Whitestone Chambers have been working throughout the last 18 months on cases such as this. If you need legal advice on any of the issues raised in this article, please do get in touch.
The case of London Trocadero (2015) LLP v Picturehouse Cinemas Ltd  EWHC 2591 (Ch) marks the third success for landlords against tenants for unpaid rent during the pandemic this year.
The tenant, Picturehouse Cinemas Ltd, held two leases of cinema premises in Trocadero Centre, Piccadilly, London. Due to pandemic restrictions, the cinema had to close for certain periods which meant that Picturehouse Cinemas could not trade at all. Even during the gaps between pandemic restrictions, Central London’s trading conditions were so poor that the cinema largely remained closed and the earnings they gained were only a fraction of what they would have been in normal circumstances.
As a result of the pandemic’s impact on the cinema industry, Picturehouse Cinemas had not paid any rent since June 2020 causing London Trocadero to seek out a summary judgement for arrears of rent and service charge of £2.9 million.
The High Court rejected the defendant’s case that they were not liable to pay rent during the period when the premises could not be used as a cinema:
1. The argument that an implied term meant that rent was not payable during periods when the use of the premises became illegal and when the attendance was not at the anticipated level of Picturehouse Cinemas’ expectations. This failed because it was not obvious, and it would not give the lease ‘business efficacy’. Therefore, it did not make any commercial sense for the loss to be borne by the landlord when neither party had insured against loss by the pandemic.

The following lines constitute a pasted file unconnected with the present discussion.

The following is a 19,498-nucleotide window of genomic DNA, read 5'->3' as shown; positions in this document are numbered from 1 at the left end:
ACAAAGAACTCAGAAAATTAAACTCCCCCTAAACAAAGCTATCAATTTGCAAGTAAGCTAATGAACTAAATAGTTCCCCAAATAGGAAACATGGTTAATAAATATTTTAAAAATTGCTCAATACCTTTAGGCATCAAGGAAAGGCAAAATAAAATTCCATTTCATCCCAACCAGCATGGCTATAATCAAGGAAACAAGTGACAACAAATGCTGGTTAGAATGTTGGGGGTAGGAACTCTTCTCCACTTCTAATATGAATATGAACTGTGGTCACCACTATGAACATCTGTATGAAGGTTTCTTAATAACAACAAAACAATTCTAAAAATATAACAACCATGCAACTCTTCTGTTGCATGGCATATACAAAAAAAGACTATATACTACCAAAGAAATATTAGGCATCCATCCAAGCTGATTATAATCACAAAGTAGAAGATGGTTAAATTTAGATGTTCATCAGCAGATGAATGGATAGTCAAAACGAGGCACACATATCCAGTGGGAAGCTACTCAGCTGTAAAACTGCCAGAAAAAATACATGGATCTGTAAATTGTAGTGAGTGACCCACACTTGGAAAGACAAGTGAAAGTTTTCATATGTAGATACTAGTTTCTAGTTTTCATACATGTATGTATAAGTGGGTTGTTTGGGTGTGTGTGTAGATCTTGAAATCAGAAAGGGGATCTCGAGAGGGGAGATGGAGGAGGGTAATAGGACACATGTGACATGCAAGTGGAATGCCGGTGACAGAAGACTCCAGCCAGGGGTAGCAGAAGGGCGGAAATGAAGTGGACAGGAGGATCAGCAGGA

2. The argument of failure of consideration as the premises could not be used for the purposes they were let for: use as a cinema. This failed because the court held that the use of the premises as a cinema was not ‘fundamental to the basis’ on which the parties had entered into the lease.
Moreover, the government’s proposal to introduce a binding arbitration scheme to help commercial landlords and tenants settle disputes regarding rent arrears that have arisen as a result of the pandemic and its restrictions was pleaded by the defendant in an attempt to adjourn the hearing. However, the court rejected the plea because the scheme was not applicable to cases on whether money was or was not owed by a tenant.
The High Court’s decision in the London Trocadero (2015) LLP v Picturehouse Cinemas Ltd  EWHC 2591 (Ch) shows that tenants cannot rely on the government’s proposed arbitration scheme when seeking to avoid paying rent. Instead, this case informs tenants that they should withhold from arguing that rent is not due and attempt to come to an agreement with their landlord or go straight to arbitration. Whitestone Chambers has been working with numerous clients in negotiating and reading such agreements.
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